Software engineering senior and student veteran Yugesh Taksari has managed to balance his duties in the Army Reserve with his coursework at The University of Texas at Dallas — all while maintaining a 4.0 GPA.
Since the COVID-19 outbreak, he has spent one weekend a month in online classes and conference calls with the U.S. Army Reserve Training Center in Texarkana, Texas, where he has been a chemical, biological, radiological and nuclear (CBRN) specialist, working against the threat of CBRN weapons and weapons of mass destruction.
Taksari will be recognized along with other military and veteran graduates with a special cord to honor their service. Students who serve or have served in the U.S. military are traditionally invited to wear the special red, white and blue honor cord at commencement in recognition of their service. Due to the campus closure, however, the annual veteran cord ceremony has been suspended this year, and the UT Dallas Military and Veteran Center instead will mail the honor cords to students.
“I’m so happy I chose UT Dallas. The Military and Veteran Center is a big reason.”
A native of Nepal and a first-generation college student, Taksari came to the U.S. in 2014 to begin his higher-education career at a school in Oklahoma. He joined the Army in spring 2016 because of the education benefits veterans receive. At the time, he was taking chemistry classes, so an Army liaison suggested he specialize in defending the country against CBRN weapons.
Taksari transferred to UT Dallas in fall 2017 but was called up the next spring for six months of Army training at Fort Jackson in Columbia, South Carolina. Since then, he receives his training schedule each month and said UT Dallas faculty members have worked with him to accommodate his military obligations.
“If I know I will miss a test day, they will let me do it beforehand. And if I am away when an assignment is due, they will extend my due date a few days,” Taksari said.
At UT Dallas, he also found plenty of resources — from advising to professional development — at the Military and Veteran Center, which supports more than 600 military-affiliated students.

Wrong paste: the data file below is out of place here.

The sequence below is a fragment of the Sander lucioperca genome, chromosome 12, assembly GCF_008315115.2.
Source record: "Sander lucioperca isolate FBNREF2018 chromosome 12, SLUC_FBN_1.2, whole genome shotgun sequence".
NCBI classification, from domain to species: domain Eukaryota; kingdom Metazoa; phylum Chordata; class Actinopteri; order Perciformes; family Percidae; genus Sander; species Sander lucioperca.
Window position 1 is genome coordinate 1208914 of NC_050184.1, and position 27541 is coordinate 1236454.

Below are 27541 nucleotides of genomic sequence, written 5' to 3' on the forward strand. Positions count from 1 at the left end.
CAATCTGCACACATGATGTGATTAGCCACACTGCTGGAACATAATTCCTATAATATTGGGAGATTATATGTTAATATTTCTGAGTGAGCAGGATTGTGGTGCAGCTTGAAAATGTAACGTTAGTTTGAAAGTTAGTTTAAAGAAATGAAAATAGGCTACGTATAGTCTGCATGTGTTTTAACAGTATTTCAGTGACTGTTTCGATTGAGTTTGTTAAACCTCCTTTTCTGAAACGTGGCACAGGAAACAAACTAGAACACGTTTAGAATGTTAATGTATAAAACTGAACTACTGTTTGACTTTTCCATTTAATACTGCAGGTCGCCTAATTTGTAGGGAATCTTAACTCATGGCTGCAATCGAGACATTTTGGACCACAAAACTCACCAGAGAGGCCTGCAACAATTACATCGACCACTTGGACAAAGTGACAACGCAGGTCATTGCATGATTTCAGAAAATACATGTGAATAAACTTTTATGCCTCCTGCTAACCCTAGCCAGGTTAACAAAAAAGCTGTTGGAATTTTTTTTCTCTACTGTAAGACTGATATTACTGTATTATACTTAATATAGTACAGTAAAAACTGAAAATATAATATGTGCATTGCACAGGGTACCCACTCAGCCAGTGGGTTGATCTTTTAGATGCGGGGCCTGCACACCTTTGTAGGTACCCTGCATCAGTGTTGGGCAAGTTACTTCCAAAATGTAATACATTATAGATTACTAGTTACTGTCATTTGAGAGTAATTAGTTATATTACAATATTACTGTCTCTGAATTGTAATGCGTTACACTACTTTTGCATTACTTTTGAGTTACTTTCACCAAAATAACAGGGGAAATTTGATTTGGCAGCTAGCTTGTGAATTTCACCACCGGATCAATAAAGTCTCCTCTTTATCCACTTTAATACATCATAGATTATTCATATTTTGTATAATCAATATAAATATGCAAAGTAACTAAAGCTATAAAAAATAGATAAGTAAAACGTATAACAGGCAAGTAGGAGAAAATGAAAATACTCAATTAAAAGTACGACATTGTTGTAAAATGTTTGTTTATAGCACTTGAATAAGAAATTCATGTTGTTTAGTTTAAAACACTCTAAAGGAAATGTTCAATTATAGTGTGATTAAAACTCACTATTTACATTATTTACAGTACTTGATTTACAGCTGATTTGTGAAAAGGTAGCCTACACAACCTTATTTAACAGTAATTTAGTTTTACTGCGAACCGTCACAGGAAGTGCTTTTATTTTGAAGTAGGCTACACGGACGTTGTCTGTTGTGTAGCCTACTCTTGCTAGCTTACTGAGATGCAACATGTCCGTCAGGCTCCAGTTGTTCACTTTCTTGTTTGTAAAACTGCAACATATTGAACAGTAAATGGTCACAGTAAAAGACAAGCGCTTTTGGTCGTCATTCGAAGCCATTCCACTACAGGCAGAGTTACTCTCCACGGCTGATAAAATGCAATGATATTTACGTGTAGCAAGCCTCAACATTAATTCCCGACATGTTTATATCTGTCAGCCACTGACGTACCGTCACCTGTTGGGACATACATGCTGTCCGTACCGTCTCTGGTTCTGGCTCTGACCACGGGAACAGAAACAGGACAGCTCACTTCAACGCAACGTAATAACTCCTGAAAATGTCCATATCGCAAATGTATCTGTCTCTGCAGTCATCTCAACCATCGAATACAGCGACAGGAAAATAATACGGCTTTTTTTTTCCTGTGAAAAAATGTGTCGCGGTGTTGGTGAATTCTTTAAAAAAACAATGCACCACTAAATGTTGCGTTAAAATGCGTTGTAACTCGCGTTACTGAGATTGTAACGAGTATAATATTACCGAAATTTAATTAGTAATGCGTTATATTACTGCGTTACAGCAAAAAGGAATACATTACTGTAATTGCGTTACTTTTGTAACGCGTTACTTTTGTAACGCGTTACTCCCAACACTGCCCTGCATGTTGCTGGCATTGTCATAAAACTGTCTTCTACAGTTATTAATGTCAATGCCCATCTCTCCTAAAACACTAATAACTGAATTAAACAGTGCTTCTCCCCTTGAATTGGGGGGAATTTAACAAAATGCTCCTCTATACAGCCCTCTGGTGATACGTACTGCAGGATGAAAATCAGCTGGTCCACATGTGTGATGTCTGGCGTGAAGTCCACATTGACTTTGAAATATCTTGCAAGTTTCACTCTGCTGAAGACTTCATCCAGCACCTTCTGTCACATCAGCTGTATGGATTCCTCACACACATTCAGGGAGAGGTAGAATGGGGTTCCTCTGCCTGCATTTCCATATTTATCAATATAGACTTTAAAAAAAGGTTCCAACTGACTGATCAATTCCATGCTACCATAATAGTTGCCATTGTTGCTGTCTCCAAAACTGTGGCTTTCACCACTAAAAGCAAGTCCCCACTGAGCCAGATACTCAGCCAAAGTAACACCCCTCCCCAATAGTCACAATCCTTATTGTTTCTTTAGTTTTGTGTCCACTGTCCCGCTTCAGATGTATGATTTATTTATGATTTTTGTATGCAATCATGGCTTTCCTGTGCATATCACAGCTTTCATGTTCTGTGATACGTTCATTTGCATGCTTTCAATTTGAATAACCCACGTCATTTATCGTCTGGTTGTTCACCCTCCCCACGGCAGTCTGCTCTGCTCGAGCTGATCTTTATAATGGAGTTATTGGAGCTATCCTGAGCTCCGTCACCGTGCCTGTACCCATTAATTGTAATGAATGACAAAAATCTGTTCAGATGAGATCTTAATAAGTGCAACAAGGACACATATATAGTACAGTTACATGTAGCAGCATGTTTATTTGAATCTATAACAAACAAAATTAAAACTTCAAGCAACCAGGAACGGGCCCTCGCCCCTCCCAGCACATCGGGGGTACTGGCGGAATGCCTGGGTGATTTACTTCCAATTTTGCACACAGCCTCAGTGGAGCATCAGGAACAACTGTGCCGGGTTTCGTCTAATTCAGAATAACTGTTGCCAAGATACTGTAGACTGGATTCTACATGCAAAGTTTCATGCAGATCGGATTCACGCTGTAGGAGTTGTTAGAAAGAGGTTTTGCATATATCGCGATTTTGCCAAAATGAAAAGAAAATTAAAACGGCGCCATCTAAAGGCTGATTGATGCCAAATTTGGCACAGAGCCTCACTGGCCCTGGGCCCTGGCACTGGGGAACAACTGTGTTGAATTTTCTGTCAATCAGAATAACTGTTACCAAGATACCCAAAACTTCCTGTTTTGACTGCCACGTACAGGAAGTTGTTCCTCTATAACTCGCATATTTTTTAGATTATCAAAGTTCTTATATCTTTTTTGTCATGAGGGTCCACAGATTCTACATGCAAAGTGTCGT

“I’m so happy I chose UT Dallas. The Military and Veteran Center is a big reason,” Taksari said.
In addition to his military service, Taksari has carried 19 credit hours each semester and also works as a math and English tutor at a private company. The biggest challenge, he said, has been making the switch back and forth from civilian to military life on the weekends when he serves with the reserves. “Here, you have to decide your own moves. There, a higher-ranking officer tells you what to do,” he said.
CLASS OF 2020
But his military discipline has served him well in his academic career. Taksari said he keeps a mental picture of class deadlines and has never missed an assignment. He sees other students who sometimes struggle with meeting grade requirements. “They know the material but aren’t disciplined about meeting assignment deadlines. They struggle with timing,” he said. “I have had to find a balance. It’s one thing my family can be proud of.” Taksari is interested in working in data science and cybersecurity, and has accepted a position as a software engineer with JPMorgan Chase & Co.
The UT Dallas Computer Science program is one of the largest Computer Science departments in the United States with over 3,315 bachelors-degree students, more than 1,110 master’s students, 165 Ph.D. students, 52 tenure-track faculty members, and 44 full-time senior lecturers, as of Fall 2019. With The University of Texas at Dallas’ unique history of starting as a graduate institution first, the CS Department is built on a legacy of valuing innovative research and providing advanced training for software engineers and computer scientists.